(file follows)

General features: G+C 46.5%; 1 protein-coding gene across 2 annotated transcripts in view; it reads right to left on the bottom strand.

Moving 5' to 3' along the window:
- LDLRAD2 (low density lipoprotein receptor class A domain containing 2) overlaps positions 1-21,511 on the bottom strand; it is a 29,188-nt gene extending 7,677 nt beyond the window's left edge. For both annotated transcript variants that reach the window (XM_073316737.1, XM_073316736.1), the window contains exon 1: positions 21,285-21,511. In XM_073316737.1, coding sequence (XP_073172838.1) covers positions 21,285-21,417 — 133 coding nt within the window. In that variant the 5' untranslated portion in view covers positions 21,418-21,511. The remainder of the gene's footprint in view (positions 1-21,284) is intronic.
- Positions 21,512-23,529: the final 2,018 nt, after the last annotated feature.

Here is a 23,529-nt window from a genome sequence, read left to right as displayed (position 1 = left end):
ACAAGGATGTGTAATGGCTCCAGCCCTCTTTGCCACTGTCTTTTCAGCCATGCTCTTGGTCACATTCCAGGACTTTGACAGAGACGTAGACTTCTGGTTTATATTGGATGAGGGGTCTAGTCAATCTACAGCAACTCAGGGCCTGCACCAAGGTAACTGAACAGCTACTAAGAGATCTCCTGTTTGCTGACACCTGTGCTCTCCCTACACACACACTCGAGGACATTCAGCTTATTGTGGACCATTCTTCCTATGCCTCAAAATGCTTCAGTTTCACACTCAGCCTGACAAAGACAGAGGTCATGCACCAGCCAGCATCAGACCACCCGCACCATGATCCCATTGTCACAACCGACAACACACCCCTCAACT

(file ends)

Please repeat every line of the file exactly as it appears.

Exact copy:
General features: G+C 46.5%; 1 protein-coding gene across 2 annotated transcripts in view; it reads right to left on the bottom strand.

Moving 5' to 3' along the window:
- LDLRAD2 (low density lipoprotein receptor class A domain containing 2) overlaps positions 1-21,511 on the bottom strand; it is a 29,188-nt gene extending 7,677 nt beyond the window's left edge. For both annotated transcript variants that reach the window (XM_073316737.1, XM_073316736.1), the window contains exon 1: positions 21,285-21,511. In XM_073316737.1, coding sequence (XP_073172838.1) covers positions 21,285-21,417 — 133 coding nt within the window. In that variant the 5' untranslated portion in view covers positions 21,418-21,511. The remainder of the gene's footprint in view (positions 1-21,284) is intronic.
- Positions 21,512-23,529: the final 2,018 nt, after the last annotated feature.

Here is a 23,529-nt window from a genome sequence, read left to right as displayed (position 1 = left end):
ACAAGGATGTGTAATGGCTCCAGCCCTCTTTGCCACTGTCTTTTCAGCCATGCTCTTGGTCACATTCCAGGACTTTGACAGAGACGTAGACTTCTGGTTTATATTGGATGAGGGGTCTAGTCAATCTACAGCAACTCAGGGCCTGCACCAAGGTAACTGAACAGCTACTAAGAGATCTCCTGTTTGCTGACACCTGTGCTCTCCCTACACACACACTCGAGGACATTCAGCTTATTGTGGACCATTCTTCCTATGCCTCAAAATGCTTCAGTTTCACACTCAGCCTGACAAAGACAGAGGTCATGCACCAGCCAGCATCAGACCACCCGCACCATGATCCCATTGTCACAACCGACAACACACCCCTCAACT